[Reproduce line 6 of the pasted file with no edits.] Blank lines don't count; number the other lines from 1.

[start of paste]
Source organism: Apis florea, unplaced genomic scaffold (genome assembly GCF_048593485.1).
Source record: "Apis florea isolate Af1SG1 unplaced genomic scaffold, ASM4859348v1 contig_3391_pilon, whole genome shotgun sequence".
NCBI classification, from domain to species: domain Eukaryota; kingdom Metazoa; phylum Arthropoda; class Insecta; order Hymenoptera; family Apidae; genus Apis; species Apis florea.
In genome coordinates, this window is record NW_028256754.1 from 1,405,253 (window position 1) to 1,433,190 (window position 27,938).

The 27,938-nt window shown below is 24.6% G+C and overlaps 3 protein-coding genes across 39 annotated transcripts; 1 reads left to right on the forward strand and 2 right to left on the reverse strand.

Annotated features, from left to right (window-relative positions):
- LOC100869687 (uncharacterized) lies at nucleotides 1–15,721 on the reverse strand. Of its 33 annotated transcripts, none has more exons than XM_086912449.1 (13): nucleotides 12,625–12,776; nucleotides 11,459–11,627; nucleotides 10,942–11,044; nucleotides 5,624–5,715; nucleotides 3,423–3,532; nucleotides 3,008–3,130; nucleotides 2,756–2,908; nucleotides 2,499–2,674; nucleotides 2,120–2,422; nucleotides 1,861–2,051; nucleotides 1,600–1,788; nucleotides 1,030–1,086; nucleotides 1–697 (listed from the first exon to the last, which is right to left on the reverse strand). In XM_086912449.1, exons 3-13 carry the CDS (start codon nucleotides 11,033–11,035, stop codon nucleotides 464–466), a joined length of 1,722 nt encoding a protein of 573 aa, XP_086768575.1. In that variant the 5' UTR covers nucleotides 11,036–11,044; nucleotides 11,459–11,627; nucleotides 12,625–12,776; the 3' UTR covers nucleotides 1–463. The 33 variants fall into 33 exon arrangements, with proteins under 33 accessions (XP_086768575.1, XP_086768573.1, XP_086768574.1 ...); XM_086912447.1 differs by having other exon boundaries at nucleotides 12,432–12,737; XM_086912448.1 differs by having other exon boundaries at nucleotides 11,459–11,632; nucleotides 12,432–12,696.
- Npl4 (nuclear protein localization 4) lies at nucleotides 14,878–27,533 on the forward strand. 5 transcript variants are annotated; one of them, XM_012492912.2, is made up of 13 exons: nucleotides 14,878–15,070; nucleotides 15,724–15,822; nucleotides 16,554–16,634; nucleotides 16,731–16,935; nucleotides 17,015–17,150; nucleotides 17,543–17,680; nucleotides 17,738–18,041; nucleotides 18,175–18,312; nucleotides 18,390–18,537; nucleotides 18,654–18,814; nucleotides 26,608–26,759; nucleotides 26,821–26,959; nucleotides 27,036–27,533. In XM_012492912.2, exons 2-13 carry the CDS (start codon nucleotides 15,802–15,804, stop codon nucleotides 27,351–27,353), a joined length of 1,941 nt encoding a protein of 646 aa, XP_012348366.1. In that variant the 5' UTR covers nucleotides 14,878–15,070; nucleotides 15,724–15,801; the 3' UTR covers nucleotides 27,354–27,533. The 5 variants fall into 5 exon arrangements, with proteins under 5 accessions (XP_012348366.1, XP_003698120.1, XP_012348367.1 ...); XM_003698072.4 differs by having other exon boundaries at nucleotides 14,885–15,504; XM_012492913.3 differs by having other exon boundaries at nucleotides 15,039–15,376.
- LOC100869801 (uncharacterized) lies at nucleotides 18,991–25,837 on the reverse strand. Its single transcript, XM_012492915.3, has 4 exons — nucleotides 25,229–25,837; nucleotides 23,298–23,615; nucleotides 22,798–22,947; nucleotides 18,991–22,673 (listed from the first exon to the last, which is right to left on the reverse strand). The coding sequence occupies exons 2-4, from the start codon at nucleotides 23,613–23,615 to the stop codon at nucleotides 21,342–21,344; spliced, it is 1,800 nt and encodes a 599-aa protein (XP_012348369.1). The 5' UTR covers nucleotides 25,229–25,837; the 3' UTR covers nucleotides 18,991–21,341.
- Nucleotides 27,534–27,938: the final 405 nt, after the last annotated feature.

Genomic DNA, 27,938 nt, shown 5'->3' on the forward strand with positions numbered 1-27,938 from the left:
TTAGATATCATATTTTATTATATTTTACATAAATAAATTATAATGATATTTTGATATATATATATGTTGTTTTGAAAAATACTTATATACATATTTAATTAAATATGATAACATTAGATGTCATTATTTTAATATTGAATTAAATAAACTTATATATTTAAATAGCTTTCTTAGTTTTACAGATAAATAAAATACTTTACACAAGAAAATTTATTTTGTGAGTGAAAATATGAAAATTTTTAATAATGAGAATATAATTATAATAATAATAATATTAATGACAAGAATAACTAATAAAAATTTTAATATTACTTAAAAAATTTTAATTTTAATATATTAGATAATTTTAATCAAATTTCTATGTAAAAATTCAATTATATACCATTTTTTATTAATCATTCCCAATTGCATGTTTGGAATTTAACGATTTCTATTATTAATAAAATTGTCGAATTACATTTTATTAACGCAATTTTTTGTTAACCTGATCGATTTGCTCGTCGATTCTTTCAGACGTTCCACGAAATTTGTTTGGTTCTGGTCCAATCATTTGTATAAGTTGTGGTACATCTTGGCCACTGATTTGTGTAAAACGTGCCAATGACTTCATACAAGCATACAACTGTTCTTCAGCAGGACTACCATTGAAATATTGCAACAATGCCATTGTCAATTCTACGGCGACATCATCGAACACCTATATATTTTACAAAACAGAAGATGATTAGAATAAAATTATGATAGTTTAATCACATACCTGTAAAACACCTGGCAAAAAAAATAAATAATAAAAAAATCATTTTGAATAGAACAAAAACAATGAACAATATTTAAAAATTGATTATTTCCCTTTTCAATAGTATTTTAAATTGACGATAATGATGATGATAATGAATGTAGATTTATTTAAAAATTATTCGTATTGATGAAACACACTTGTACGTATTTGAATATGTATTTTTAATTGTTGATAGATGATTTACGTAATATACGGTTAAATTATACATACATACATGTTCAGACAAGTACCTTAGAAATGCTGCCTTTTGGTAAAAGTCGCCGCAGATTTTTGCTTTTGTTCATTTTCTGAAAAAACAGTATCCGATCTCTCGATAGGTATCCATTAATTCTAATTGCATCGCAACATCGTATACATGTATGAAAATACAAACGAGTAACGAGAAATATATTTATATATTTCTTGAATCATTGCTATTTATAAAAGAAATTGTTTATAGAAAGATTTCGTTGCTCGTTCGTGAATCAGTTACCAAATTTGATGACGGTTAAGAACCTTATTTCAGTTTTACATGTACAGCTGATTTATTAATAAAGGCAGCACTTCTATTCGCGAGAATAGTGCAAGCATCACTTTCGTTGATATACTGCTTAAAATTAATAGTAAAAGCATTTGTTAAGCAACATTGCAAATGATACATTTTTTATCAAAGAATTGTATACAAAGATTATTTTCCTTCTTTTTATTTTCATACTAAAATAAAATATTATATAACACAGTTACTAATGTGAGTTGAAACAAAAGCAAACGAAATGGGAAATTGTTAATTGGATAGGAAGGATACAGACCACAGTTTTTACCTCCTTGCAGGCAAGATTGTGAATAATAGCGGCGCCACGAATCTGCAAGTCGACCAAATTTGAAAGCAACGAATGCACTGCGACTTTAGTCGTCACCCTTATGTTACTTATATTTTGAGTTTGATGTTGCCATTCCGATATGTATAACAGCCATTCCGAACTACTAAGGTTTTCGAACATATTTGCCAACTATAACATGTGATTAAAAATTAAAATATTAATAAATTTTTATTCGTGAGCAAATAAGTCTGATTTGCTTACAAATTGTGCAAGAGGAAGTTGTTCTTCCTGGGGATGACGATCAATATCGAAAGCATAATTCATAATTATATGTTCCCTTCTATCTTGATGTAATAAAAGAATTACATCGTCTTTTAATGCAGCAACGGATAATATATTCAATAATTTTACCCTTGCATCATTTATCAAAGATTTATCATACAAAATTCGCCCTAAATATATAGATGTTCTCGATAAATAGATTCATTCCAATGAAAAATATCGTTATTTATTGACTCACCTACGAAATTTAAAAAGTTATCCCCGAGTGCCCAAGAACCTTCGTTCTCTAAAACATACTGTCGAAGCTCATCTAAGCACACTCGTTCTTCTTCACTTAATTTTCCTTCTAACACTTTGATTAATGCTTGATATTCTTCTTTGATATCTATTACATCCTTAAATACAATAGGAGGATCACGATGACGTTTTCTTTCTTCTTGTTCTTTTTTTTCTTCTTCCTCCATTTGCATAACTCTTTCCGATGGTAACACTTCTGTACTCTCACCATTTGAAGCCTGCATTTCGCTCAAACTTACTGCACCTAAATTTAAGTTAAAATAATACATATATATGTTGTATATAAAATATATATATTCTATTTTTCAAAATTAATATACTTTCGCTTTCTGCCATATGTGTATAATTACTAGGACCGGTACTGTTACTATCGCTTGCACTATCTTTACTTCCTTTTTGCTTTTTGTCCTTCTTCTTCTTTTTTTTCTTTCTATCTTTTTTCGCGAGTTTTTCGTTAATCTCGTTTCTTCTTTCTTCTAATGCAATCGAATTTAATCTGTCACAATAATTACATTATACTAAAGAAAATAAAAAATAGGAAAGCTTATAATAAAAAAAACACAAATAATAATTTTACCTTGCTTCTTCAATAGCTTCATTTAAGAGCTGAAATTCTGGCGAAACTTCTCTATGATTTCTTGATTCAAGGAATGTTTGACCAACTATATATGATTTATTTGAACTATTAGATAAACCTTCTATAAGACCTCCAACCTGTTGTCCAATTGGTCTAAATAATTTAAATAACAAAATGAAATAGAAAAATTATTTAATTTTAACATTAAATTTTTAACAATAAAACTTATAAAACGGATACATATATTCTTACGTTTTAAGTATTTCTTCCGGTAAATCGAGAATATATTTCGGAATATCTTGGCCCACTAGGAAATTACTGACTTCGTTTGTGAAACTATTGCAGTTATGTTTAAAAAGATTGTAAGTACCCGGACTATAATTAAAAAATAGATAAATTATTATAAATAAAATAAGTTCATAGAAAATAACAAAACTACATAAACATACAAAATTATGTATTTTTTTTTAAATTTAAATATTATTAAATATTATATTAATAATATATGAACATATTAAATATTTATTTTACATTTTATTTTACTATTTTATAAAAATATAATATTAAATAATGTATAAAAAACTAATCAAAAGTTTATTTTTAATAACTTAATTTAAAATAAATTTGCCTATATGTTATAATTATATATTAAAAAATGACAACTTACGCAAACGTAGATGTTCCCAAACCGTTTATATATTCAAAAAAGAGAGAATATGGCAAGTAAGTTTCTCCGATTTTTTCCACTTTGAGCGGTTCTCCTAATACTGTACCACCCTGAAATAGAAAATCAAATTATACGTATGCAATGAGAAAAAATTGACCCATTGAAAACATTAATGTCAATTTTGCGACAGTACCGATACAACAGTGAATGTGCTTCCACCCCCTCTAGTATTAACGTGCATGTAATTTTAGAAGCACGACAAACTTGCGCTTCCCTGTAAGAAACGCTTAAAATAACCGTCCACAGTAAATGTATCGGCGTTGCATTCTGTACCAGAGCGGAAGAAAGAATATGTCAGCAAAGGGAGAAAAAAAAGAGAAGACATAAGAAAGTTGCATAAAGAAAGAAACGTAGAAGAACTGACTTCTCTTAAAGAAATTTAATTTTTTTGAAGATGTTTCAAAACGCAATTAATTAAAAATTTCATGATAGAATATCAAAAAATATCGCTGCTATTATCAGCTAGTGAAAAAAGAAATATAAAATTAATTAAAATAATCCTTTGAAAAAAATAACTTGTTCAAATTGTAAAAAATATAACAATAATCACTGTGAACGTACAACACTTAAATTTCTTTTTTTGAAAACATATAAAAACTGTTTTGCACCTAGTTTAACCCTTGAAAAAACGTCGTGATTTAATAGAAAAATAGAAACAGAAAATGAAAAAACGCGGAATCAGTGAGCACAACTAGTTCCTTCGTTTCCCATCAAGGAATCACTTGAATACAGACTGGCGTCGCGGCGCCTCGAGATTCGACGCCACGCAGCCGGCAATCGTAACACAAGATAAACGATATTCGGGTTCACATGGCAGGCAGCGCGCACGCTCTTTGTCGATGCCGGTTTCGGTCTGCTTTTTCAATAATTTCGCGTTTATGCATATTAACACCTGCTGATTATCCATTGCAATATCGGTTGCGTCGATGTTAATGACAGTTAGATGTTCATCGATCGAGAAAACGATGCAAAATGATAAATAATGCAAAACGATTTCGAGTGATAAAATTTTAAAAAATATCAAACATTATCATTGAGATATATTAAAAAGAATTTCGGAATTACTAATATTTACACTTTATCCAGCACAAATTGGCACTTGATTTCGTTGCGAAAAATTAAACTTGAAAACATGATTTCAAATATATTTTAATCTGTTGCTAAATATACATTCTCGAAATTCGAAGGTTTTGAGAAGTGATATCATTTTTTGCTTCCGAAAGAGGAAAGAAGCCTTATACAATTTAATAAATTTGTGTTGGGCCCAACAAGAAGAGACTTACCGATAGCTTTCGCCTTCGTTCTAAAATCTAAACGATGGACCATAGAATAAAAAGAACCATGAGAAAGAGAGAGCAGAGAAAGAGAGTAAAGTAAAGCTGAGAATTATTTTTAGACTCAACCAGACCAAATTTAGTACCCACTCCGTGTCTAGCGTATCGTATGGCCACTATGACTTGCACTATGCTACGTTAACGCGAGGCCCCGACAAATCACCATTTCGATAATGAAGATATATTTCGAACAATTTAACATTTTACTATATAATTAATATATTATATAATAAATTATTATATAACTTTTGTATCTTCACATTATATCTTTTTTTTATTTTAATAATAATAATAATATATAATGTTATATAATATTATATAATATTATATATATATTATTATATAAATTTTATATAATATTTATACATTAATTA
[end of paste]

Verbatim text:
Annotated features, from left to right (window-relative positions):